At this time, patients with cancer may be offered vaccination against COVID-19 as long as components of that vaccine are not contraindicated. The current CDC interim clinical guidance discusses immunocompromised individuals. It states: “Immunocompromised individuals may still receive COVID-19 vaccination if they have no contraindications to vaccination. However, they should be counseled about the unknown vaccine safety profile and effectiveness in immunocompromised populations, as well as the potential for reduced immune responses and the need to continue to follow all current guidance to protect themselves against COVID-19.” The expert panel noted that while some immunocompromised patients may experience decreased response to the vaccine, it may still confer some benefit and is important to reduce the risk or severity of COVID-19 to cancer patients, especially given recent evidence of higher rates of severe infection.
Should people undergoing active treatment for cancer be vaccinated against COVID-19?
At this time, patients undergoing treatment may be offered vaccination against COVID-19 as long as any components of the vaccine are not contraindicated. Oncologists have experience providing other types of vaccines to patients receiving treatment for cancer, including chemotherapy, immunotherapy, radiation therapy or stem cell transplantation. Strategies such as providing the vaccine in between cycles of therapy and after appropriate waiting periods for patients receiving stem cell transplants and immune globulin treatment can be used to reduce the risks while maintaining the efficacy of vaccination.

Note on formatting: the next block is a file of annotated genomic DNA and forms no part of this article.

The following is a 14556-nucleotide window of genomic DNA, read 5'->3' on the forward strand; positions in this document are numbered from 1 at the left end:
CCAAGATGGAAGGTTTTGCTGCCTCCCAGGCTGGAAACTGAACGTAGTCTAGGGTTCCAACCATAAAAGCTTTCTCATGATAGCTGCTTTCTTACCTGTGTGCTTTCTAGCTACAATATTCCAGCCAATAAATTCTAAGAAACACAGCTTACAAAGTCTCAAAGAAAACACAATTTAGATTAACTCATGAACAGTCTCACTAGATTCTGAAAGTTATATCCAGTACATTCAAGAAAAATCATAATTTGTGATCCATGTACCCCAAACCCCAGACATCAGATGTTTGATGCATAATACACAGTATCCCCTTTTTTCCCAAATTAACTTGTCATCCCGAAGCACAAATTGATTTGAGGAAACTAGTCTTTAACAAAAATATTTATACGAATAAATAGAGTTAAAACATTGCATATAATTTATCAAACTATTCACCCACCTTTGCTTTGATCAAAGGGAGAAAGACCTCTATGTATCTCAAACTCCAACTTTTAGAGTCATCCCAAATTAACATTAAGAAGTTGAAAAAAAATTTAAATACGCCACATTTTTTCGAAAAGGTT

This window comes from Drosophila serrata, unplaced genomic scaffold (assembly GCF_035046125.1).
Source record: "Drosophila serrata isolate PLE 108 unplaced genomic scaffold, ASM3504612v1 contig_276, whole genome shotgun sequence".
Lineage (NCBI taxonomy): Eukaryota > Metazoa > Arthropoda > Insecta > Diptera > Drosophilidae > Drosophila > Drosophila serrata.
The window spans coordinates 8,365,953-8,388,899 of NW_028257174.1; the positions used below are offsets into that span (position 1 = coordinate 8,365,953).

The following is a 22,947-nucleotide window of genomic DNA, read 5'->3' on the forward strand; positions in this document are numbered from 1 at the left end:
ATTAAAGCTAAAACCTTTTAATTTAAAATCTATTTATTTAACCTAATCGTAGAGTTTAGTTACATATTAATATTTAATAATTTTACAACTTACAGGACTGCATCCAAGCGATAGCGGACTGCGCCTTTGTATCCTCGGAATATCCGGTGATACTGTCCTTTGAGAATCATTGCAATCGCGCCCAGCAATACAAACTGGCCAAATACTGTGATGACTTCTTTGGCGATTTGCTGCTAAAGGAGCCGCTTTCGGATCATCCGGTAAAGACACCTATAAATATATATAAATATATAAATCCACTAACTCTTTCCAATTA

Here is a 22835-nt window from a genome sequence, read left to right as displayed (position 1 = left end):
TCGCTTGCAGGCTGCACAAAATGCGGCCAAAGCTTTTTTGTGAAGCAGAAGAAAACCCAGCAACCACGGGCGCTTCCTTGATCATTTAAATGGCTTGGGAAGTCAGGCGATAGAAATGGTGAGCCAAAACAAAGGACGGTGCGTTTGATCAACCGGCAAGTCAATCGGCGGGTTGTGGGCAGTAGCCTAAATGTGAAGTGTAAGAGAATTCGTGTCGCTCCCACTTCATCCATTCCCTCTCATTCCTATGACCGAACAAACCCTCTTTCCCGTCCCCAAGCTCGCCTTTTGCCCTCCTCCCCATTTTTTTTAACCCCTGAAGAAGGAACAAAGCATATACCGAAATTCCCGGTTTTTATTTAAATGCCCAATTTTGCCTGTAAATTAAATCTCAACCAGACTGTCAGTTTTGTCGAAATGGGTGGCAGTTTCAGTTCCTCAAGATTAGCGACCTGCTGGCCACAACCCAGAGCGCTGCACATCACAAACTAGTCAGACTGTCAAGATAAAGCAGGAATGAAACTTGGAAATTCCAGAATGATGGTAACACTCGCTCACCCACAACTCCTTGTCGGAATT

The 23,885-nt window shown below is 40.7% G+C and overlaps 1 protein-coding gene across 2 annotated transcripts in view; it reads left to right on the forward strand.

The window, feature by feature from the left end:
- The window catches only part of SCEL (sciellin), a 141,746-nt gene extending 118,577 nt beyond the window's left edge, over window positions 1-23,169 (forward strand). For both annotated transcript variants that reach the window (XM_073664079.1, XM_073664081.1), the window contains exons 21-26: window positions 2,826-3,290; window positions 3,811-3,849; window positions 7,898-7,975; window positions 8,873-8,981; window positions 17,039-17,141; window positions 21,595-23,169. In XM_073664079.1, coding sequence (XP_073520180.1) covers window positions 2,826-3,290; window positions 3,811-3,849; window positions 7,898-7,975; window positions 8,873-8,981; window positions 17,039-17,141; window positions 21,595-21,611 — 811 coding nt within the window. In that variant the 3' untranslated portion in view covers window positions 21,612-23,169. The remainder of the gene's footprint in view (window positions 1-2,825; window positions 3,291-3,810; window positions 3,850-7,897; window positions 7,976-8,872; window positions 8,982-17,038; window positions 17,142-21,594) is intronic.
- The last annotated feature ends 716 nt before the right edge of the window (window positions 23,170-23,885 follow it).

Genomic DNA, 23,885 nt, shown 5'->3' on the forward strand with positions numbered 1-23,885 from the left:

Should cancer survivors be vaccinated against COVID-19?
Cancer survivors may be offered vaccination against COVID-19 as long as any components of the vaccine are not contraindicated.
Are there people who should not be vaccinated?
At this time, only those with contraindications to a specific vaccine component should not be offered vaccination with that specific product. These contraindications are described in detail in CDC interim clinical guidance.
What other concerns are there for people with cancer who are vaccinated?
As there is still uncertainty around the extent to which immunocompromised patients with cancer will develop immunity in response to vaccination, vaccinated patients should continue to follow current guidance to protect themselves from exposure to COVID-19. The expert panel underscored the message that while providing the vaccine to cancer patients and their caregivers will reduce risk for infection or clinical COVID-19 disease, they emphasized the importance of continuing practices of wearing masks, social distancing, and maintaining good hand hygiene even after vaccination.
CDC Advisory Committee on Immunization Practices
CDC’s Advisory Committee on Immunization Practices (ACIP) has approved several recommendations regarding the prioritization of COVID-19 vaccination. Once approved by the CDC, these recommendations are intended to help state and local jurisdictions maximize the distribution of the vaccines while they are still in scarce supply. These recommendations are not binding mandates, nor do they relate to the allocation of the vaccine itself which is being managed separately within HHS. To date, they have recommended the following priority groupings:
Phase 1a: The Advisory Committee on Immunization Practices (ACIP) recommended, as interim guidance, that both (1) health care personnel and (2) residents of long-term care facilities be offered COVID-19 vaccine in the initial phase of the vaccination program.
Phase 1b: persons aged ≥75 years and frontline essential workers. For purposes of this recommendation, the following essential workers are considered frontline: firefighters, police officers, corrections officers, food and agricultural workers, Postal Service workers, manufacturing workers, grocery store workers, public transit workers, those who work in the education sector (teachers, and support staff), and daycare workers.